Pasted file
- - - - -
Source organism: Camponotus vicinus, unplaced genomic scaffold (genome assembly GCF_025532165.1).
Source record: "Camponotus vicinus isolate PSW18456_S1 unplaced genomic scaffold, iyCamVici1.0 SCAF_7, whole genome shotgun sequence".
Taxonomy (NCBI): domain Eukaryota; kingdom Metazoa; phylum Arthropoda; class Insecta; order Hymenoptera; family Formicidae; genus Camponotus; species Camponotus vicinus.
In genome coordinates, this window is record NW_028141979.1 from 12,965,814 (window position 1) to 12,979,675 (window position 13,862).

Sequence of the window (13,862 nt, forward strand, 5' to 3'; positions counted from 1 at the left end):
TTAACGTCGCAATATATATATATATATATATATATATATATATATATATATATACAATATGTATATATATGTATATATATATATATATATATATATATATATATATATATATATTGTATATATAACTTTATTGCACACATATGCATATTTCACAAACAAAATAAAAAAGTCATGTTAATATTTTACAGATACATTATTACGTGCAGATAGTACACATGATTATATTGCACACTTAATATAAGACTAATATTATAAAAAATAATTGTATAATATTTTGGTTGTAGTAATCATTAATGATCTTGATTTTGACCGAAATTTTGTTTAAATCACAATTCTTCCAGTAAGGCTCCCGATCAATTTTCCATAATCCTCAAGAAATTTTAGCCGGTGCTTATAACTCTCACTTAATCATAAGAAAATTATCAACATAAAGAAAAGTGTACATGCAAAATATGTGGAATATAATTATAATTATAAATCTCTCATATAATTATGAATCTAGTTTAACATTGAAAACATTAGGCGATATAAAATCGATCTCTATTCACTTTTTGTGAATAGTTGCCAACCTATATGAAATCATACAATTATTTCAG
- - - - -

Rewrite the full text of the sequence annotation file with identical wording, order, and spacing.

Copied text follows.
Source organism: Camponotus vicinus, unplaced genomic scaffold (genome assembly GCF_025532165.1).
Source record: "Camponotus vicinus isolate PSW18456_S1 unplaced genomic scaffold, iyCamVici1.0 SCAF_7, whole genome shotgun sequence".
Taxonomy (NCBI): domain Eukaryota; kingdom Metazoa; phylum Arthropoda; class Insecta; order Hymenoptera; family Formicidae; genus Camponotus; species Camponotus vicinus.
In genome coordinates, this window is record NW_028141979.1 from 12,965,814 (window position 1) to 12,979,675 (window position 13,862).

Sequence of the window (13,862 nt, forward strand, 5' to 3'; positions counted from 1 at the left end):
TTAACGTCGCAATATATATATATATATATATATATATATATATATATATATATACAATATGTATATATATGTATATATATATATATATATATATATATATATATATATATATATTGTATATATAACTTTATTGCACACATATGCATATTTCACAAACAAAATAAAAAAGTCATGTTAATATTTTACAGATACATTATTACGTGCAGATAGTACACATGATTATATTGCACACTTAATATAAGACTAATATTATAAAAAATAATTGTATAATATTTTGGTTGTAGTAATCATTAATGATCTTGATTTTGACCGAAATTTTGTTTAAATCACAATTCTTCCAGTAAGGCTCCCGATCAATTTTCCATAATCCTCAAGAAATTTTAGCCGGTGCTTATAACTCTCACTTAATCATAAGAAAATTATCAACATAAAGAAAAGTGTACATGCAAAATATGTGGAATATAATTATAATTATAAATCTCTCATATAATTATGAATCTAGTTTAACATTGAAAACATTAGGCGATATAAAATCGATCTCTATTCACTTTTTGTGAATAGTTGCCAACCTATATGAAATCATACAATTATTTCAG